Also, government witnesses testified the leaks endangered U.S. intelligence sources, some of whom were moved to other countries for their safety. And several ambassadors were recalled, expelled or reassigned because of embarrassing disclosures.
Prosecutors called Manning an anarchist and an attention-seeking traitor, while supporters have hailed him as a whistleblower and likened him to Daniel Ellsberg, the defense analyst who in 1971 leaked the Pentagon Papers, a secret history of U.S. involvement in Vietnam, to The New York Times and other newspapers.
That case touched off an epic clash between the Nixon administration and the press and led to a landmark Supreme Court ruling on the First Amendment.
The Obama administration has charged seven people with leaking to the news media, while only three people were prosecuted in all previous administrations combined.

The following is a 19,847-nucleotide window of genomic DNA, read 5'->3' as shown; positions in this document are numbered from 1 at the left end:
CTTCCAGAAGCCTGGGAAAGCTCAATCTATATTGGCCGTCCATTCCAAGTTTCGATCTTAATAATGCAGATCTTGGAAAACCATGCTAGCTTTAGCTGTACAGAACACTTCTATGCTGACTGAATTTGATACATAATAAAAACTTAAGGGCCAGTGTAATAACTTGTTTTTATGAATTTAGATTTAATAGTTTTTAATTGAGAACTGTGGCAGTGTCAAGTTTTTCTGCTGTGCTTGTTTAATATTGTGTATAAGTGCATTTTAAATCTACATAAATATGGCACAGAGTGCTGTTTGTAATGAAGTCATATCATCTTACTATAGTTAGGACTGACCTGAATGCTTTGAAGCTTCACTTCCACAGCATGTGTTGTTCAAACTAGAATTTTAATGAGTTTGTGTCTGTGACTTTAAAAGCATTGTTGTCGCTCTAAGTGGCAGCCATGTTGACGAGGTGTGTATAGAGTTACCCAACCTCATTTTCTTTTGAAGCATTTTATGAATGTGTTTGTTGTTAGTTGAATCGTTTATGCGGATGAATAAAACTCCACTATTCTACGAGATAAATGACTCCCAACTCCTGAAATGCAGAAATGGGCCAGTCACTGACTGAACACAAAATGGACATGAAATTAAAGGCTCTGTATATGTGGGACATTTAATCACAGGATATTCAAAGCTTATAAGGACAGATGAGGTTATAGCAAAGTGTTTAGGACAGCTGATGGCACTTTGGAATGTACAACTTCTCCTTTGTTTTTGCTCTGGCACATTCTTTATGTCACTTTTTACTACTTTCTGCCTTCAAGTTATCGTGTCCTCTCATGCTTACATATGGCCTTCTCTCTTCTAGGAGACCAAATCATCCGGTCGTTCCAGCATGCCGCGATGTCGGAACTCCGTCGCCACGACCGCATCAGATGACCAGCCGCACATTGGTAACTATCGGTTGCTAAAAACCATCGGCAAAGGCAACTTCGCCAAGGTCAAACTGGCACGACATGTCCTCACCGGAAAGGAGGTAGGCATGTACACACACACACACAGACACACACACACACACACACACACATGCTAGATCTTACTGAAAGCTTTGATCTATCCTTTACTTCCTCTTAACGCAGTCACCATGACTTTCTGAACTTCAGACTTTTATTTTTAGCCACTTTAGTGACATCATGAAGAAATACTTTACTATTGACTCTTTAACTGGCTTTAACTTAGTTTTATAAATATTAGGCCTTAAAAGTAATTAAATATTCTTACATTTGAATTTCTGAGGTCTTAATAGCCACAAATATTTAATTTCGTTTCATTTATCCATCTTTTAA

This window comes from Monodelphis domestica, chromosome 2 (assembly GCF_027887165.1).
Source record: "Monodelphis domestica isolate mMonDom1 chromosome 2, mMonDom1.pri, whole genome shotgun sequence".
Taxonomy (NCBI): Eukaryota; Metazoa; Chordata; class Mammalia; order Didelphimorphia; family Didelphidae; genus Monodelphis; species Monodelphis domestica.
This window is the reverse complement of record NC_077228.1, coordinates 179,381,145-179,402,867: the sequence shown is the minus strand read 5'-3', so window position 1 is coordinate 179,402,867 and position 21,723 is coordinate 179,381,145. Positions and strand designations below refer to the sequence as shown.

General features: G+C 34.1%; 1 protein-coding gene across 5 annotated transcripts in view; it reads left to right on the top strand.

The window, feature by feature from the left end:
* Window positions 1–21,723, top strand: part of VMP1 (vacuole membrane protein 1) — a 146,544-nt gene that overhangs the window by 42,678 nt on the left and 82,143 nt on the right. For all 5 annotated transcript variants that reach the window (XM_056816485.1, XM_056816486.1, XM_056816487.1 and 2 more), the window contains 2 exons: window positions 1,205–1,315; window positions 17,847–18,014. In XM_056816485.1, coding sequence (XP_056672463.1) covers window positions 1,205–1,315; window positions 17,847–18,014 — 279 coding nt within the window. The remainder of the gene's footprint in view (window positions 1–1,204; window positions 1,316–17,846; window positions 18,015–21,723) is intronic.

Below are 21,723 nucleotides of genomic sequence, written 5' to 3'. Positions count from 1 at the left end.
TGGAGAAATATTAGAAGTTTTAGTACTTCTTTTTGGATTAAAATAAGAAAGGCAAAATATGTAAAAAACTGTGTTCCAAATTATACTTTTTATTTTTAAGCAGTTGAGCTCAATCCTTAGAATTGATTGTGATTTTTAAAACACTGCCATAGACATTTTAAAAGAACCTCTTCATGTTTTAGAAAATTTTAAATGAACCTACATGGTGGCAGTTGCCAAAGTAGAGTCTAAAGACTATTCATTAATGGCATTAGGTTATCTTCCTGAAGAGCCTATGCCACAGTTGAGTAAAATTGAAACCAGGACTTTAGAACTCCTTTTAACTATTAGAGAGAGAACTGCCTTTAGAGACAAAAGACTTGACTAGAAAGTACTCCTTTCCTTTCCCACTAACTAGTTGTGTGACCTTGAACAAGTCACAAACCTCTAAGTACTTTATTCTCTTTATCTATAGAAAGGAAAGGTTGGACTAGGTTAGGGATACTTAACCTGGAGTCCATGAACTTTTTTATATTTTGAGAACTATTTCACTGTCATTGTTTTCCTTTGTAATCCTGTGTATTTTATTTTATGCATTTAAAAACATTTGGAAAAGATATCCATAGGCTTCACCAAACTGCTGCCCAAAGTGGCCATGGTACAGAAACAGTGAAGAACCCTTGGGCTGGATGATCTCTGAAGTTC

Among those seven is Snowden, whose leak has triggered a fierce debate over security vs. privacy and strained U.S. relations with Russia, which is harboring him despite demands he be returned to this country to face charges.
In addition, the Justice Department has obtained the records of phones used by Associated Press journalists and emails of a Fox News reporter.
Also, a federal appeals court ruled recently that New York Times reporter James Risen cannot shield his source when he testifies at the trial of a former CIA officer accused of leaking information about a secret operation.
A lawyer for WikiLeaks founder Julian Assange, Michael Ratner, has suggested Manning's conviction could make it easier for federal prosecutors to get an indictment against Assange as a co-conspirator.
But other legal experts said the Australian's status as a foreigner and a publisher make it unlikely he will be indicted.